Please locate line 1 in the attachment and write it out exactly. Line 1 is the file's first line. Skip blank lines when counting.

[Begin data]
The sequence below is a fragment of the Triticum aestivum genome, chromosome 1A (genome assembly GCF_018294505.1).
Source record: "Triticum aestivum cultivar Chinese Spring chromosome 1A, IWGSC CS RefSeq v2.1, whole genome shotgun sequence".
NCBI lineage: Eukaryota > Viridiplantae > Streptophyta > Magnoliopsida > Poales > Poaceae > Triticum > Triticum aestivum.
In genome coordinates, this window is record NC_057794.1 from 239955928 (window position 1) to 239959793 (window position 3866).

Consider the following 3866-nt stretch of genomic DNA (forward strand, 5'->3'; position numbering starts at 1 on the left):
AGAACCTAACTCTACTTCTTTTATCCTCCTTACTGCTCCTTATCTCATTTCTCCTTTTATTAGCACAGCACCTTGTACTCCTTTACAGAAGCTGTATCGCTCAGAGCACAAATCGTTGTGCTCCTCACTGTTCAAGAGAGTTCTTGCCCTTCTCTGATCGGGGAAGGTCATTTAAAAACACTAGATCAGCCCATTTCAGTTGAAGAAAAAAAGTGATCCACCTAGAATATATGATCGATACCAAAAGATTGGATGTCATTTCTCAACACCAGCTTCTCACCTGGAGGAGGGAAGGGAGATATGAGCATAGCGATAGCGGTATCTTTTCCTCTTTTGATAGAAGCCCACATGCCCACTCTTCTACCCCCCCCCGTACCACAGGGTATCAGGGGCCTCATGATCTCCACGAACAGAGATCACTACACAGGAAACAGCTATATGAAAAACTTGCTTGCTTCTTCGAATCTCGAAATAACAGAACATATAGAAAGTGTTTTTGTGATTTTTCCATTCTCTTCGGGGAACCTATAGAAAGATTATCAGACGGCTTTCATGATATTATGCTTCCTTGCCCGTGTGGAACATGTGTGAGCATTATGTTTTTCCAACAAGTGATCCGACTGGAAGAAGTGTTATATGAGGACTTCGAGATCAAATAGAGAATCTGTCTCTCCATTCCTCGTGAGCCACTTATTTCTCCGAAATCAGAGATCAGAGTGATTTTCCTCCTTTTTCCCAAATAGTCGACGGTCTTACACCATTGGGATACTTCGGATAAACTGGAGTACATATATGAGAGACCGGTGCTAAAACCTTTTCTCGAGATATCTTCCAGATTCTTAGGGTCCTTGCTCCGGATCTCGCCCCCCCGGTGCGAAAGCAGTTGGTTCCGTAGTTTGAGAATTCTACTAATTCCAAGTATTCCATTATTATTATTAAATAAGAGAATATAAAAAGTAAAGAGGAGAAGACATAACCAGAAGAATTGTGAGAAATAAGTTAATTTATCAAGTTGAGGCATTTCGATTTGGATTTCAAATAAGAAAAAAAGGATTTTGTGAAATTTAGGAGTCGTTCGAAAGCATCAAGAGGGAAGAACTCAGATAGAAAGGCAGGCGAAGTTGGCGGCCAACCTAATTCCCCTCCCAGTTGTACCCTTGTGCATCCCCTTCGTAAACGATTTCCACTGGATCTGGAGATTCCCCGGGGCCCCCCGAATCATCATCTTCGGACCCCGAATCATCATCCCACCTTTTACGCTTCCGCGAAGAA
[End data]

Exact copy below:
The sequence below is a fragment of the Triticum aestivum genome, chromosome 1A (genome assembly GCF_018294505.1).